|Molecular weight||846.786 g/mol|
|Names and Identifiers|
|Traditional Name||Hyaluronic acid, Hyaluronan|
|CAS Registry Number||9004-61-9|
Hyaluronic acid (HA; conjugate base hyaluronate), also called hyaluronan, is an anionic, nonsulfated glycosaminoglycan distributed widely throughout connective, epithelial, and neural tissues. It is unique among glycosaminoglycans in that it is nonsulfated, forms in the plasma membrane instead of the Golgi apparatus, and can be very large, with its molecular weight often reaching into the millions. One of the chief components of the extracellular matrix, hyaluronan contributes significantly to cell proliferation and migration, and may also be involved in the progression of some malignant tumors.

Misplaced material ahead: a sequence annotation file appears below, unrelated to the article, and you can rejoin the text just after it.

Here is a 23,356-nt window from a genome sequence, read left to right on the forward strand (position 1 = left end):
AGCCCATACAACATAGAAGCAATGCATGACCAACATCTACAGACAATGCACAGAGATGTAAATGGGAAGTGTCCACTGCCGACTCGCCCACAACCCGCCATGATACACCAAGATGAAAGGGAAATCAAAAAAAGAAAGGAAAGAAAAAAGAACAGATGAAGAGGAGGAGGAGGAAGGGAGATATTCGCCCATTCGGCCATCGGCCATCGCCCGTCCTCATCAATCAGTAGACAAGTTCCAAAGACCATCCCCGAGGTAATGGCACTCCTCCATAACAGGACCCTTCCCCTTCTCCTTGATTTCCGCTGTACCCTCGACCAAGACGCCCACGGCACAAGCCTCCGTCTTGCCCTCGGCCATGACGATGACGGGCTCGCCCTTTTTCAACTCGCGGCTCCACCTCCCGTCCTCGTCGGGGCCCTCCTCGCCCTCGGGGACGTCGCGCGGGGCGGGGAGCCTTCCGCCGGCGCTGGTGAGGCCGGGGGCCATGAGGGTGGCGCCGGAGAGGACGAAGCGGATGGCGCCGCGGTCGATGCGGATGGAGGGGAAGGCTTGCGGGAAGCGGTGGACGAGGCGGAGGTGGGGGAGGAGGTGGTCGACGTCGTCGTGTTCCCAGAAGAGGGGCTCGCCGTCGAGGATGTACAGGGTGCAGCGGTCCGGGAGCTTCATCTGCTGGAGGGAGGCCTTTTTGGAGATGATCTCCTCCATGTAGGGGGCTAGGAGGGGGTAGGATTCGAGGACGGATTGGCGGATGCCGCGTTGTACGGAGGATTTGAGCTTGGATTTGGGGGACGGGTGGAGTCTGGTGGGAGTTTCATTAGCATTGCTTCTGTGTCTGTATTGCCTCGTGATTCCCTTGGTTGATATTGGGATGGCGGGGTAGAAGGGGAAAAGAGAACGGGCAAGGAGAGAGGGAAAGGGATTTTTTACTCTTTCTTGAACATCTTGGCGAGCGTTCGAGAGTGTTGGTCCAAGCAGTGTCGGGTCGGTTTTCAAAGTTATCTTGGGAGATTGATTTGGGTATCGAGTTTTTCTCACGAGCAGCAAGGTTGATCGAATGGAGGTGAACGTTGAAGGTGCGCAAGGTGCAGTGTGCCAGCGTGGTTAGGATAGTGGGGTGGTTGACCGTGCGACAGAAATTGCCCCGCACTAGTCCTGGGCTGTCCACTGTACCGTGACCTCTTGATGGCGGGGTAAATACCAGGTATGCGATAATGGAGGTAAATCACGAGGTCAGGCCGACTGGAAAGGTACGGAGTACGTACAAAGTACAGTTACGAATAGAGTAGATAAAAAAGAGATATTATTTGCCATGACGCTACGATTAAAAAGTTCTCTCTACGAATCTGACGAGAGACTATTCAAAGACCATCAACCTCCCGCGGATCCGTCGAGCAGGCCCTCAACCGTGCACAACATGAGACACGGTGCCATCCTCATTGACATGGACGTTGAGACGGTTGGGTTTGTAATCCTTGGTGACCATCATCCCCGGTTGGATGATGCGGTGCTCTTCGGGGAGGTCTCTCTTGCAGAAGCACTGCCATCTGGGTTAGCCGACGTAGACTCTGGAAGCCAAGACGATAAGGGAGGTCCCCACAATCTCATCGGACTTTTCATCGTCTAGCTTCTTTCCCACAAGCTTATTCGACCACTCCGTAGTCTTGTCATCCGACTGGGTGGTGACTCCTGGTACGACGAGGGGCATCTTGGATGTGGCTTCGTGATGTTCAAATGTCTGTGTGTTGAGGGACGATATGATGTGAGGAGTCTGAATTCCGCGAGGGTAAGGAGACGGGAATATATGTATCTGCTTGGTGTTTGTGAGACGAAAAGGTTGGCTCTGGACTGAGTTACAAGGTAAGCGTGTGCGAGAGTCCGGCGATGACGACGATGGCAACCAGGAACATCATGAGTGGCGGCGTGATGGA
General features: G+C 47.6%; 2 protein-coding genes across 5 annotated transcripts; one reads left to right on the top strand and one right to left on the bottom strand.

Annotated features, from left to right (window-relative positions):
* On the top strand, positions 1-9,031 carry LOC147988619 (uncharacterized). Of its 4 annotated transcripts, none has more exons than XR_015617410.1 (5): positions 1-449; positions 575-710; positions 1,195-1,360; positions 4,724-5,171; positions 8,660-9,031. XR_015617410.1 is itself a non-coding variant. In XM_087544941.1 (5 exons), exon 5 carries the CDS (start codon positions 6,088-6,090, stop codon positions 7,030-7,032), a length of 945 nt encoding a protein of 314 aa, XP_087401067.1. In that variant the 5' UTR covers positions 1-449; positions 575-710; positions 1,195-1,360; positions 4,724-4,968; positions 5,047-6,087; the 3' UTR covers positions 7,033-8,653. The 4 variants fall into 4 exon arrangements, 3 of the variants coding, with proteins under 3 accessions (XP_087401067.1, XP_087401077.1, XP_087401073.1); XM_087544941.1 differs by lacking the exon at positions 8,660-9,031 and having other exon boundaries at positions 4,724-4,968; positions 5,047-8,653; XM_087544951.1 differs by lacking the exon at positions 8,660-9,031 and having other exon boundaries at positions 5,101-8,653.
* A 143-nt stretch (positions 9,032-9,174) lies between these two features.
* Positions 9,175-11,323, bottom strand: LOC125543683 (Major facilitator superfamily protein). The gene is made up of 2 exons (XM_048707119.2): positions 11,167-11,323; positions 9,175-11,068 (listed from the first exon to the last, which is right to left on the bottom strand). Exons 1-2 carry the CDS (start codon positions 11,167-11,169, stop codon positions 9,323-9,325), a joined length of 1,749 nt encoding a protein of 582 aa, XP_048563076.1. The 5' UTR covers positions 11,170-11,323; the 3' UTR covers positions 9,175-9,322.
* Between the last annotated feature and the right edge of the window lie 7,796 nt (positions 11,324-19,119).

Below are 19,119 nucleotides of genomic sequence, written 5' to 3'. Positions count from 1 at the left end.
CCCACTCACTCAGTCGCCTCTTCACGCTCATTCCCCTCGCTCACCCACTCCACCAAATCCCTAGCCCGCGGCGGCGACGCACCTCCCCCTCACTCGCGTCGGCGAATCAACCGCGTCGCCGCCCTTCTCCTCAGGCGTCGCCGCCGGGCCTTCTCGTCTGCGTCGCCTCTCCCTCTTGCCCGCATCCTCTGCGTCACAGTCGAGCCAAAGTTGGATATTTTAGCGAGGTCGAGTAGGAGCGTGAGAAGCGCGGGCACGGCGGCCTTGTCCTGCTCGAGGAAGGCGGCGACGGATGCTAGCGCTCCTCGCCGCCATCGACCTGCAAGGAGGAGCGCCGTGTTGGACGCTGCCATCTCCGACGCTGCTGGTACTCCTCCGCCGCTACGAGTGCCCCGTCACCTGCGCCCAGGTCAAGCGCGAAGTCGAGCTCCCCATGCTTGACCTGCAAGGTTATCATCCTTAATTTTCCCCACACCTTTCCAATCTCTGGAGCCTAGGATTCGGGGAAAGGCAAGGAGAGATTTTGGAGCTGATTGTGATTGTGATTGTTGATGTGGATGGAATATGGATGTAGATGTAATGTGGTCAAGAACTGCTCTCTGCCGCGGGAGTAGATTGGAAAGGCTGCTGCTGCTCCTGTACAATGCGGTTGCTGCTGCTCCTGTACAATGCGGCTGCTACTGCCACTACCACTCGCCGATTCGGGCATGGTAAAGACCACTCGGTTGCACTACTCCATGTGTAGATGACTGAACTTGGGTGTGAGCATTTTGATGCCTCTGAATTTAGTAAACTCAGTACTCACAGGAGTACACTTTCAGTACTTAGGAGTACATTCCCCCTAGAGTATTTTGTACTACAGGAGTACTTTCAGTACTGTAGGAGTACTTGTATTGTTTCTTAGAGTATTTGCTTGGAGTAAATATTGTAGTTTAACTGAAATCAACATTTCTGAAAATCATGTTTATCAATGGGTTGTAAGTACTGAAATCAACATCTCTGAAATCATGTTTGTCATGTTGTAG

The average 70 kg (154 lb) person has roughly 15 grams of hyaluronan in the body, one-third of which is turned over (degraded and synthesized) every day. Hyaluronic acid is also a component of the group A streptococcal extracellular capsule, and is believed to play a role in virulence.